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Article: Dynamic Autophosphorylation of Mps1 Kinase Is Required for Faithful Mitotic Progression

TitleDynamic Autophosphorylation of Mps1 Kinase Is Required for Faithful Mitotic Progression
Authors
Issue Date2014
Citation
PLoS ONE, 2014, v. 9 n. 9, p. e104723 How to Cite?
AbstractThe spindle assembly checkpoint (SAC) is a surveillance mechanism monitoring cell cycle progression, thus ensuring accurate chromosome segregation. The conserved mitotic kinase Mps1 is a key component of the SAC. The human Mps1 exhibits comprehensive phosphorylation during mitosis. However, the related biological relevance is largely unknown. Here, we demonstrate that 8 autophosphorylation sites within the N-terminus of Mps1, outside of the catalytic domain, are involved in regulating Mps1 kinetochore localization. The phospho-mimicking mutant of the 8 autophosphorylation sites impairs Mps1 localization to kinetochore and also affects the kinetochore recruitment of BubR1 and Mad2, two key SAC effectors, subsequently leading to chromosome segregation errors. Interestingly, the non-phosphorylatable mutant of the 8 autophosphorylation sites enhances Mps1 kinetochore localization and delays anaphase onset. We further show that the Mps1 phospho-mimicking and non-phosphorylatable mutants do not affect metaphase chromosome congression. Thus, our results highlight the importance of dynamic autophosphorylation of Mps1 in regulating accurate chromosome segregation and ensuring proper mitotic progression.
Persistent Identifierhttp://hdl.handle.net/10722/207223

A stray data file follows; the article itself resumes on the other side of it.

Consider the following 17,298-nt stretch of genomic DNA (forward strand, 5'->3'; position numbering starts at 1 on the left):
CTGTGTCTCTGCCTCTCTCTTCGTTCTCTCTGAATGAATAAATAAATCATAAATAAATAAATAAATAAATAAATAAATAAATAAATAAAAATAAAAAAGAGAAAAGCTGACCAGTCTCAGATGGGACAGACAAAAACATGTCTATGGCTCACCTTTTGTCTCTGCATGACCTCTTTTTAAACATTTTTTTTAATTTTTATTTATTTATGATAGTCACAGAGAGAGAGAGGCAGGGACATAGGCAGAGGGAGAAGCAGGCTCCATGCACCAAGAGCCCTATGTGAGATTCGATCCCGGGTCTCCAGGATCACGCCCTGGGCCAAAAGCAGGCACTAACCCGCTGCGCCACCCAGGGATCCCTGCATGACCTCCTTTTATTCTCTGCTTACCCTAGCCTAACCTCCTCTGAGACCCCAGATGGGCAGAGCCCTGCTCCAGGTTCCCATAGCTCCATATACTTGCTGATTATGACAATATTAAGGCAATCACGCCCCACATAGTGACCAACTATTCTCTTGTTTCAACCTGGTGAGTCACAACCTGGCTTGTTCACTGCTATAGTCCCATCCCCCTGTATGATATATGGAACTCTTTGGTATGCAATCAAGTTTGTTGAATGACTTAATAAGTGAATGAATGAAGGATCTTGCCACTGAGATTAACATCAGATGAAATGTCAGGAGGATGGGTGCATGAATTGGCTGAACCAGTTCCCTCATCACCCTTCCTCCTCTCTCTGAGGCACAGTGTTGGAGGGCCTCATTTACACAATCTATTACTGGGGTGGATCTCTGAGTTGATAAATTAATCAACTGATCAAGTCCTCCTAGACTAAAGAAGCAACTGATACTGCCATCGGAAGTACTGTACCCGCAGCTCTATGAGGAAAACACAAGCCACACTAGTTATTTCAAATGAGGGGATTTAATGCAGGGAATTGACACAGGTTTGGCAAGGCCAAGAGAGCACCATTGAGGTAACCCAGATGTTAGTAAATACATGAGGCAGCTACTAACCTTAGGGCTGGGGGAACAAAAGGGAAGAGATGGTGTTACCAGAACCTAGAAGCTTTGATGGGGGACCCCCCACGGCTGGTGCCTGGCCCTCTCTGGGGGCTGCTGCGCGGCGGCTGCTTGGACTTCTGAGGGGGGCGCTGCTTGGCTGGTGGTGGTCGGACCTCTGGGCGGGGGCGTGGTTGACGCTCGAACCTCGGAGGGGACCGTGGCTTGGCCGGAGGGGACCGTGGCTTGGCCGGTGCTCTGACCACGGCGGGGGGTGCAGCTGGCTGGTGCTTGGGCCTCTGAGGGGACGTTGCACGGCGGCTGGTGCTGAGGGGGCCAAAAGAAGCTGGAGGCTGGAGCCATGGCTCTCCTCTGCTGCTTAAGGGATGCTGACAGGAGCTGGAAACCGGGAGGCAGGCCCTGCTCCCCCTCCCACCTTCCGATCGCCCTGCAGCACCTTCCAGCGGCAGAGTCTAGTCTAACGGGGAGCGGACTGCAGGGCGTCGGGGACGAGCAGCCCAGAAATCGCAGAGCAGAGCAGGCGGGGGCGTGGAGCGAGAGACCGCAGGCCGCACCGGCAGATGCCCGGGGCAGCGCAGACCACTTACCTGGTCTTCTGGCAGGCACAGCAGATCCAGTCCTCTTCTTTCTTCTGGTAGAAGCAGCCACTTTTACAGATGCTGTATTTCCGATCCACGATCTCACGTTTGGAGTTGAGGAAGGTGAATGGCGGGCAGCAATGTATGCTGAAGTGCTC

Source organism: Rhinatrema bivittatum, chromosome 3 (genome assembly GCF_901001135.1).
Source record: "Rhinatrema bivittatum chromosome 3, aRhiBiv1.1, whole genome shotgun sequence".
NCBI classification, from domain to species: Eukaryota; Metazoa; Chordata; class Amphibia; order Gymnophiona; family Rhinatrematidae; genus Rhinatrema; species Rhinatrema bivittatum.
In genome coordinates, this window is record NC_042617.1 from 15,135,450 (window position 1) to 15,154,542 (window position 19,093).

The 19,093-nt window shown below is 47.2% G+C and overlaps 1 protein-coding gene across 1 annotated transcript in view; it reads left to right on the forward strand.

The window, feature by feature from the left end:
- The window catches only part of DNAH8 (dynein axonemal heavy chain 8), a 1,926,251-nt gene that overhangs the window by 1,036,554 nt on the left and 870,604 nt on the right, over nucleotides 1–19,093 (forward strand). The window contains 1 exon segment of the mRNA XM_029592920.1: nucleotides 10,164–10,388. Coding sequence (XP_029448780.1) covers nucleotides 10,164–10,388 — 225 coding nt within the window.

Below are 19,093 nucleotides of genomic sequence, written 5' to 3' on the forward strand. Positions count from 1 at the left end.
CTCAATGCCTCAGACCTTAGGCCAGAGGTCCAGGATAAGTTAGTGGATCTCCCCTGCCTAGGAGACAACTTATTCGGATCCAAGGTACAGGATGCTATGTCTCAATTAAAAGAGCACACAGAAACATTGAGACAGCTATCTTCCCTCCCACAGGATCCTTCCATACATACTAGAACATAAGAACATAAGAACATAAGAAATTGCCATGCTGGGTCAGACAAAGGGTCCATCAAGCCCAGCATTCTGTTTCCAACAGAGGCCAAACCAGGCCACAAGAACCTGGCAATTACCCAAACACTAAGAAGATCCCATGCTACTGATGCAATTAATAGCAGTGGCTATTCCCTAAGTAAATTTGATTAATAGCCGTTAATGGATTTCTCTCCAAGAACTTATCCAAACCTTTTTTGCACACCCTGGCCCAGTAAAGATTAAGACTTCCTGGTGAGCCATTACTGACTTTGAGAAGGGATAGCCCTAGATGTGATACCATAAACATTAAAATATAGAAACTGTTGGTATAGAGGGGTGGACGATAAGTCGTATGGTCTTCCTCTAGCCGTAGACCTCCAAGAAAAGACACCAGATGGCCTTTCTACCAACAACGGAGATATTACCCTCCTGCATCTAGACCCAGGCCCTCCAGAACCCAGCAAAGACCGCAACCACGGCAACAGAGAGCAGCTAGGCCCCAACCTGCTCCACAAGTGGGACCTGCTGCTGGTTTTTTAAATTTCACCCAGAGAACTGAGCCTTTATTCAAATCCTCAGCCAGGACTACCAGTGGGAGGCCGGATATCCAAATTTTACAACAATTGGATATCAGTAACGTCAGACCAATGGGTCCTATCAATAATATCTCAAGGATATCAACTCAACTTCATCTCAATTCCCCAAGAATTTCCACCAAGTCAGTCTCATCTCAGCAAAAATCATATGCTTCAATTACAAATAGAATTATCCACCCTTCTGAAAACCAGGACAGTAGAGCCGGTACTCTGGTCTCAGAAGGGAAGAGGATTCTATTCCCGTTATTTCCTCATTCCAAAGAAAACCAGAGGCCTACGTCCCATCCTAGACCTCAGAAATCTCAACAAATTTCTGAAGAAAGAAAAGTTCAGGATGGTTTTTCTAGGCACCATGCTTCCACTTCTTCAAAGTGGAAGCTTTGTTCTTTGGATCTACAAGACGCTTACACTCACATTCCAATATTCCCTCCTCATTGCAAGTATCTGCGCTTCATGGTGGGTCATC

ISSN
2015 Impact Factor: 3.057
2015 SCImago Journal Rankings: 1.395
ISI Accession Number ID
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DC FieldValueLanguage
dc.contributor.authorWang, Xen_US
dc.contributor.authorYu, Hen_US
dc.contributor.authorXu, Len_US
dc.contributor.authorZhu, Ten_US
dc.contributor.authorZHENG, Fen_US
dc.contributor.authorFu, Cen_US
dc.contributor.authorWang, Zen_US
dc.contributor.authorDou, Zen_US
dc.date.accessioned2014-12-19T09:00:44Z-
dc.date.available2014-12-19T09:00:44Z-
dc.date.issued2014en_US
dc.identifier.citationPLoS ONE, 2014, v. 9 n. 9, p. e104723en_US
dc.identifier.issn1932-6203-
dc.identifier.urihttp://hdl.handle.net/10722/207223-
dc.description.abstractThe spindle assembly checkpoint (SAC) is a surveillance mechanism monitoring cell cycle progression, thus ensuring accurate chromosome segregation. The conserved mitotic kinase Mps1 is a key component of the SAC. The human Mps1 exhibits comprehensive phosphorylation during mitosis. However, the related biological relevance is largely unknown. Here, we demonstrate that 8 autophosphorylation sites within the N-terminus of Mps1, outside of the catalytic domain, are involved in regulating Mps1 kinetochore localization. The phospho-mimicking mutant of the 8 autophosphorylation sites impairs Mps1 localization to kinetochore and also affects the kinetochore recruitment of BubR1 and Mad2, two key SAC effectors, subsequently leading to chromosome segregation errors. Interestingly, the non-phosphorylatable mutant of the 8 autophosphorylation sites enhances Mps1 kinetochore localization and delays anaphase onset. We further show that the Mps1 phospho-mimicking and non-phosphorylatable mutants do not affect metaphase chromosome congression. Thus, our results highlight the importance of dynamic autophosphorylation of Mps1 in regulating accurate chromosome segregation and ensuring proper mitotic progression.-
dc.languageengen_US
dc.relation.ispartofPLoS ONEen_US
dc.rightsCreative Commons: Attribution 3.0 Hong Kong License-
dc.titleDynamic Autophosphorylation of Mps1 Kinase Is Required for Faithful Mitotic Progressionen_US
dc.typeArticleen_US
dc.identifier.emailFu, C: chuanhai@hku.hken_US
dc.identifier.authorityFu, C=rp01515en_US
dc.description.naturepublished_or_final_version-
dc.identifier.doi10.1371/journal.pone.0104723en_US
dc.identifier.pmid25265012-
dc.identifier.hkuros241975en_US
dc.identifier.volume9en_US
dc.identifier.spagee104723en_US
dc.identifier.epagee104723en_US
dc.identifier.isiWOS:000345745400002-
dc.relation.projectMolecular mechanisms regulating the interactions between mitochondria and the microtubule cytoskeleton-
dc.relation.projectSystematic investigation of the roles of mitotic kinesins in spindle dynamics-

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